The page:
~BT Waldbillig
April 5, 2017

Across the Universe

Life, as we experience it, arises within a community and continues by means of a community. This community is family. To family, there can be nothing more important than life.

The purpose of family is to foster conditions that favor, protect, and propagate life. Members of a family are bound to one another by the life they receive, share, and pass on.

The arising of life is not inevitable, nor is the indefinite continuation of life. Both require great energy, care, and attention.

Any creature that comes into being in this world will eventually pass out of being from this world. This truth inspires urgent attention to life as we experience it in the present moment.

So far as we understand it, biological life is not, of itself, eternal or immortal; hence biological beings are bound together by their mortality. From the understanding of mortality arise both the basest and most noble qualities of human beings.

Beings from some distant place in the Universe, to my estimation, might likewise understand themselves as sharing our condition.

Human beings, grasping the inevitability of their own mortality, transform sadness, despair, and suffering by many different means: religion, spiritual endeavors, music, art, magic, dance, storytelling, the search for wisdom, love, etc.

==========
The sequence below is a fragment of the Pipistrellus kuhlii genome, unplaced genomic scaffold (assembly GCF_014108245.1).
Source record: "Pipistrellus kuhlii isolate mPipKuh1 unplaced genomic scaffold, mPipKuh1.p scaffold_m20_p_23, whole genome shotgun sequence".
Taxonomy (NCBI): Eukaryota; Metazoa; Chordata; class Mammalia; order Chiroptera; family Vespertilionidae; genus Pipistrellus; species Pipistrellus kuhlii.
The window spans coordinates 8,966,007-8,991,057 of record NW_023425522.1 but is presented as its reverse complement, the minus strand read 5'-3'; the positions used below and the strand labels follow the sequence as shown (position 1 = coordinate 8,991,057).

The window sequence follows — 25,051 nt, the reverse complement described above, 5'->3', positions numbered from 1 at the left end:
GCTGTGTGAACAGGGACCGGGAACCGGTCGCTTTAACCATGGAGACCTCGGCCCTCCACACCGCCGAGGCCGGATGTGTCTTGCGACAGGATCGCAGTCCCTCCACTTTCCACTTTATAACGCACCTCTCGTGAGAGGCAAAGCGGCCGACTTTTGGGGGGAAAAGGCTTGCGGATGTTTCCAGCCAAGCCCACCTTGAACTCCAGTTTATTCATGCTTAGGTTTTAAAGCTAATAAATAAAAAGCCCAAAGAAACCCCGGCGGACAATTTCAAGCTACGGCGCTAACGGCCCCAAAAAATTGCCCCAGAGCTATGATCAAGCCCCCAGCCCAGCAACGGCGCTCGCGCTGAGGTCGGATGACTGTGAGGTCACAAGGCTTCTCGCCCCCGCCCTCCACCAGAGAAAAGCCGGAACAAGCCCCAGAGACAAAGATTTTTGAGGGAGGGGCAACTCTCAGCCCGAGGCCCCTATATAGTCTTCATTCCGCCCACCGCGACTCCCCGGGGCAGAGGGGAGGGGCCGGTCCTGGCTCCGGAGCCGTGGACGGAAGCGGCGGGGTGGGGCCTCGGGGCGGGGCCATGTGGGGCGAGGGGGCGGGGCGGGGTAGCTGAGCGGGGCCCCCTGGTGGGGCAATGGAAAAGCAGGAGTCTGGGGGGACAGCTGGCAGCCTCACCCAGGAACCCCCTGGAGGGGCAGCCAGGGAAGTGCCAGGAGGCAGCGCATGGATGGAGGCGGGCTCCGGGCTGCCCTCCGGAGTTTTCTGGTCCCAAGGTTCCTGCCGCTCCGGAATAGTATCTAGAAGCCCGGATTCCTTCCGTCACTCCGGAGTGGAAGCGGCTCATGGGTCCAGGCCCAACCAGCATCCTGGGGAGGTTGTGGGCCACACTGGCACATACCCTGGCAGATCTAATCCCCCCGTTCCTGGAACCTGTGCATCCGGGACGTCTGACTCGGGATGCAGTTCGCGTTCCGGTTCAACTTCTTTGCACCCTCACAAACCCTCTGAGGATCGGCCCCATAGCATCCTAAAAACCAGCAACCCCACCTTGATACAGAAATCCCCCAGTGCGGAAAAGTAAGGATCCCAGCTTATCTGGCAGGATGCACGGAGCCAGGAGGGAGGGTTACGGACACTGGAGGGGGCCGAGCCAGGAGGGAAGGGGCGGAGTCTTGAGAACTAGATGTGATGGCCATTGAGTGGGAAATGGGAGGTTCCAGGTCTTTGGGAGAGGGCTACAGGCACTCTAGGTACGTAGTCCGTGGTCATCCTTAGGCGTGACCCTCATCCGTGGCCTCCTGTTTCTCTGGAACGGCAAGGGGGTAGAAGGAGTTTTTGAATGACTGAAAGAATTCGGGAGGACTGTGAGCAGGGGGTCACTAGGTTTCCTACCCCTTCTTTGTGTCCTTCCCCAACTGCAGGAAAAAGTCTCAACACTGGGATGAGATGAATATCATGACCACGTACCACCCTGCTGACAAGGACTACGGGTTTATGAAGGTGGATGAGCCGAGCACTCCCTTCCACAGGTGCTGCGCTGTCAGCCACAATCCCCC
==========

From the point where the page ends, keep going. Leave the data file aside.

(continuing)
The sybil, the prophet, the priest, and the astrophysicist all use the means at hand to endow their experience of the world with meaning, purpose, beauty, majesty, and hope.

Even today, when human beings leave this world and its atmosphere by technological means, they describe their experience in terms not unfamiliar to ancient shamans or medieval mystics.

Hope is the virtue of a community that values life and knows how precarious it truly is.

A mother would rather suffer harm herself than see her child harmed; a father willingly and without hesitation places himself in harm’s way in order to protect his children.